Danger Level of Forms. According to our analysis, the danger level was none because the insertion of new form elements, customizing the font size and appearance, and removing form elements is prohibited. The only permitted change is on the value stored in the field. Thus, an attacker is not able to create forms which hide arbitrary content within the PDF document. Surprisingly, these restrictions are not valid for the signature field. By inserting a signature field, the signer can define the exact position of the field, and additionally its appearance and content. This flexibility is necessary since each new signature could contain the signer’s information. The information can be a graphic, a text, or a combination of both. Nevertheless, the attacker can misuse the flexibility to stealthy manipulate the document and insert new content.
Attacking with Forms: SSA. The attacker modifies a certified document by including a signature field with the malicious content at a position of attacker’s choice. The attacker then needs to sign the document, but he does not need to possess a trusted key. A self-signed certificate for SSA is sufficient. The only restriction is that the attacker needs to sign the document to insert the malicious signature field. This signing information can be seen by opening the PDF document and showing detailed information of the signature validation. In this case, the victim opening the file can get suspicious and refuse to accept the document, even though the certification is valid.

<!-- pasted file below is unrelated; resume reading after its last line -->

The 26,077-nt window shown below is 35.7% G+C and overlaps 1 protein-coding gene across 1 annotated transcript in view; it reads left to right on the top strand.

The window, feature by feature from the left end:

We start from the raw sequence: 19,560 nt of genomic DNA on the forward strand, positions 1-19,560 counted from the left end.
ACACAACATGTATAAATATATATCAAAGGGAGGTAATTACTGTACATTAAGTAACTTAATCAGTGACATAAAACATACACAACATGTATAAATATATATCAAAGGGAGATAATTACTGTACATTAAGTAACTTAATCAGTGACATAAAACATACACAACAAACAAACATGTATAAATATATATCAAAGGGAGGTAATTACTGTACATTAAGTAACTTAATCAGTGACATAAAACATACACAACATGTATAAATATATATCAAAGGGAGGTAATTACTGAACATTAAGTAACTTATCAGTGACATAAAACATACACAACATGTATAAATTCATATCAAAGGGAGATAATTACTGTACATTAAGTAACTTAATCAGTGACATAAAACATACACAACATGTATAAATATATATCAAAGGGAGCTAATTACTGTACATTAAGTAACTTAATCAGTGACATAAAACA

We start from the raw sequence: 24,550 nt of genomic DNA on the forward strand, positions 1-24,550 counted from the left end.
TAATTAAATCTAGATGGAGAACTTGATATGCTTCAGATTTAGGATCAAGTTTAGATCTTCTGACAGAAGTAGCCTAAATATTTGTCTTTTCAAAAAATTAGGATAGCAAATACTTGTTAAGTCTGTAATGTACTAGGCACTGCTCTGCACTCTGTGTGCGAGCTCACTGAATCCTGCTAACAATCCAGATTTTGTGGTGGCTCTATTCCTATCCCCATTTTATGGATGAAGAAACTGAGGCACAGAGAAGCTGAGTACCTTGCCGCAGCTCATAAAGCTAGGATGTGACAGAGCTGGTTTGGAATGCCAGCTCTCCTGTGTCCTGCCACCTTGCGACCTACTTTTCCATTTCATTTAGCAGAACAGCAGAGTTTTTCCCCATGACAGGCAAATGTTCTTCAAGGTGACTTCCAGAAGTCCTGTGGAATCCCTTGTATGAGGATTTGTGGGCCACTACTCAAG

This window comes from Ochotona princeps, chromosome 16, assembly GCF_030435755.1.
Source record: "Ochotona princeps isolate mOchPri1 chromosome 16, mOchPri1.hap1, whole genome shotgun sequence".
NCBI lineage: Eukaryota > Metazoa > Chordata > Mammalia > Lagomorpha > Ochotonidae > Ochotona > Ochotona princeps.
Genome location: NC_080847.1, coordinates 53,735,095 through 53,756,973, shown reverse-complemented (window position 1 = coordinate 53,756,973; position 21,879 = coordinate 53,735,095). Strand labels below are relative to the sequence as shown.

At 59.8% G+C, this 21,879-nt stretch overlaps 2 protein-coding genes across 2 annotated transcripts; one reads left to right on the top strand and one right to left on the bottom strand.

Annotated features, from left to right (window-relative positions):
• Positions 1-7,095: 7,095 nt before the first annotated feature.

Improving the stealthiness of SSA